Bill Bynum, CEO of HOPE, penned a piece for Rooflines, a publication by Shelterforce, addressing the rise of mobile banking in the era of branch closures across the Mid-South. In the piece Bynum confronts both the challenges and opportunities of using technology to reach the unbanked and underbanked in the HOPE service area: Arkansas, Louisana, and Mississippi. He writes,
"More than a third of Hope Credit Union’s 30,000 members use our mobile app. We hear that they love the convenience of mobile banking and use it for much more than remote deposit. They pay bills, transfer money between accounts, and track their budgets with a personal finance feature we recently added. Their ATM/debit cards provide safe and inexpensive access to cash. And being able to instantly check one’s account balance has meant many fewer instances of members’ accounts being overdrawn or having checks returned for insufficient funds.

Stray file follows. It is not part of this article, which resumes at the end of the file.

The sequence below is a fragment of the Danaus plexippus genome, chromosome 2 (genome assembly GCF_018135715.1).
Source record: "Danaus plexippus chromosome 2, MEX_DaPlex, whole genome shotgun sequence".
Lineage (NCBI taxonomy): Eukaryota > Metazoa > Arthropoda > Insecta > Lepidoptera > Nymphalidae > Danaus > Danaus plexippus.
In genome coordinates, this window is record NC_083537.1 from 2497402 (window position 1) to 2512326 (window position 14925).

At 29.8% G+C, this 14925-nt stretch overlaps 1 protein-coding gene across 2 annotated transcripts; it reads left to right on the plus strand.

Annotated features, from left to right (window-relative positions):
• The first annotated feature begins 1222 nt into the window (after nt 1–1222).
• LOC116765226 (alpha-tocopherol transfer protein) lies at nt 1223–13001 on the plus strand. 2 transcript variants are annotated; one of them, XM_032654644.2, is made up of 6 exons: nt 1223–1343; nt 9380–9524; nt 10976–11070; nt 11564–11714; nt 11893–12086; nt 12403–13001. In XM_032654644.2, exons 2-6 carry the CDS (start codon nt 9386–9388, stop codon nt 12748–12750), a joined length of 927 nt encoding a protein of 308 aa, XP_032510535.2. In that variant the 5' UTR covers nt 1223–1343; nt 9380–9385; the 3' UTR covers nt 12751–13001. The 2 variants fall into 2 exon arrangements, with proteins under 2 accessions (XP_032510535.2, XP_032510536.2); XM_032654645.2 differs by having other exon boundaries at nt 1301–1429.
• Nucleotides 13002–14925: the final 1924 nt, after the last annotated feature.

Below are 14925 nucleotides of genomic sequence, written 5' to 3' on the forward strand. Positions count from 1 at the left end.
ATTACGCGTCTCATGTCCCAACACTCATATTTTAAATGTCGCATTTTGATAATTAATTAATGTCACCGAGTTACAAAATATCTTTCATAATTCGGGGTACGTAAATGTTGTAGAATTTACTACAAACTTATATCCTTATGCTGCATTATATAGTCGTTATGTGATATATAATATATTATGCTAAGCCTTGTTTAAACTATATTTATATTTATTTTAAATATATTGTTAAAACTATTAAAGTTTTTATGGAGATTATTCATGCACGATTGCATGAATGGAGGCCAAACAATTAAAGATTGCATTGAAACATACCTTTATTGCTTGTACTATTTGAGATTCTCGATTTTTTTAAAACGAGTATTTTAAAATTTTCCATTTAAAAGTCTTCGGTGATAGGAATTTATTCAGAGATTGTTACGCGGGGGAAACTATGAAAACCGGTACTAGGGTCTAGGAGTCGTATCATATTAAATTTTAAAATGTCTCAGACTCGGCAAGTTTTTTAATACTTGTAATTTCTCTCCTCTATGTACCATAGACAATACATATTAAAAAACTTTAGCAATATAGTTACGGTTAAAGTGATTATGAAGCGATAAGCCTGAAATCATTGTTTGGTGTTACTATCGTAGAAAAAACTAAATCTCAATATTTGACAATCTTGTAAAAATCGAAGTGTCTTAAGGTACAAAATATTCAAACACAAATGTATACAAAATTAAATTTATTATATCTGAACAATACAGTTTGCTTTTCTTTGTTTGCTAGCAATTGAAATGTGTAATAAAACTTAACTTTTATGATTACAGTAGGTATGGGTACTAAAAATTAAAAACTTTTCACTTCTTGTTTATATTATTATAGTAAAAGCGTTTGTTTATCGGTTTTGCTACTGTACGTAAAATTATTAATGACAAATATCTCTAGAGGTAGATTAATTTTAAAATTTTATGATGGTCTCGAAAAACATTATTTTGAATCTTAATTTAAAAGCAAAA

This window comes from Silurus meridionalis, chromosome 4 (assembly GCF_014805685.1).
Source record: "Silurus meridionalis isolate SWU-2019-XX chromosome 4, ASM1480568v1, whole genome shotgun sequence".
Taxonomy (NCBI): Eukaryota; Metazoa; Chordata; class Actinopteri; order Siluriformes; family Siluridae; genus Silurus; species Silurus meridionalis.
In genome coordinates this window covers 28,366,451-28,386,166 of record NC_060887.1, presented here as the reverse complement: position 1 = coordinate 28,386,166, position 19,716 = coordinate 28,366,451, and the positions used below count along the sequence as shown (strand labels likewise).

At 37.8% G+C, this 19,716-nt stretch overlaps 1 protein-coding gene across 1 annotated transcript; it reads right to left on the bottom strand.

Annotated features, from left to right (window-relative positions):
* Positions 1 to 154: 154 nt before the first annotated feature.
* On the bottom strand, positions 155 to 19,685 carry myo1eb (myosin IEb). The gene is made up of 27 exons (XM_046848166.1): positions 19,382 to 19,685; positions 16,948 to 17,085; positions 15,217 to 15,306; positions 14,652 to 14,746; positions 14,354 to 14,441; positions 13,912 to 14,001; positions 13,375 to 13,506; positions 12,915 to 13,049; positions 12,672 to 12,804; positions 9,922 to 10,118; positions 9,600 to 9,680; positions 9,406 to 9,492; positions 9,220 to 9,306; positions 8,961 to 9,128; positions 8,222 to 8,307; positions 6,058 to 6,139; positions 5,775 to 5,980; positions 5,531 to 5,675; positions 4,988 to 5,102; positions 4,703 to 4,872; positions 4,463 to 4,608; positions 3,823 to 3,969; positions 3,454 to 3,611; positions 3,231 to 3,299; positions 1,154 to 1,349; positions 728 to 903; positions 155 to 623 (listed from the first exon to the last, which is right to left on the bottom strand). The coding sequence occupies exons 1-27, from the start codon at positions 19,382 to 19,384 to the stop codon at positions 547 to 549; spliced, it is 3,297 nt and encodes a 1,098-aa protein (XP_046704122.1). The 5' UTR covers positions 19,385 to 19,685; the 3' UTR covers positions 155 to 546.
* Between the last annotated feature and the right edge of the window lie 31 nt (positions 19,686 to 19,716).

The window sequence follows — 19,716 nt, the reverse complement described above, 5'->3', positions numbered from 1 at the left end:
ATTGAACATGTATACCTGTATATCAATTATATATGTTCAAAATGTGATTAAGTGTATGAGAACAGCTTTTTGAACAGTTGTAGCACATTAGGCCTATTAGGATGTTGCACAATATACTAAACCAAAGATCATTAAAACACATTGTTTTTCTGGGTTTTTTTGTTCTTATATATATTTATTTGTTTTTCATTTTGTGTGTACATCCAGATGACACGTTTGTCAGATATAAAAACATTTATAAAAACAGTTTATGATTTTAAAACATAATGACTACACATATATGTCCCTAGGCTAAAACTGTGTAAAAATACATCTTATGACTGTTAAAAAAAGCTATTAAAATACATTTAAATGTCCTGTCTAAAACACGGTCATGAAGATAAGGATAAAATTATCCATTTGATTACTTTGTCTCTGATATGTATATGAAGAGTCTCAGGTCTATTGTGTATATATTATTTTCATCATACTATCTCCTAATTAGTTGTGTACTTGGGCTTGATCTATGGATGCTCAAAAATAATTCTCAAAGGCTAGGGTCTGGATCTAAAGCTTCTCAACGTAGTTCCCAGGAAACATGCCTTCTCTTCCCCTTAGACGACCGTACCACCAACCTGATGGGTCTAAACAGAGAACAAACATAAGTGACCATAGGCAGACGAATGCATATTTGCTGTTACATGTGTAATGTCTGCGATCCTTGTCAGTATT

It is, however, important to not oversell the benefits of mobile and online banking—they will not fully erase the deficits people in economically challenged communities face when they try to access financial services. (In fact, though smartphone use is significant among the underserved, a 2015 Federal Reserve study noted that rural residents and African- Americans are still less likely than other groups to own smartphones or have access to high speed internet).
Financial technologies provide quicker access to financial products and services, good or bad, so whether a provider uses the latest technology or relies on traditional strategies, the most important determinant of whether services improve conditions for an underserved population is the nature of the underlying products and services being offered. After all, a predatory lender that draws in customers via the internet is still perpetuating harm."
Read the full piece here.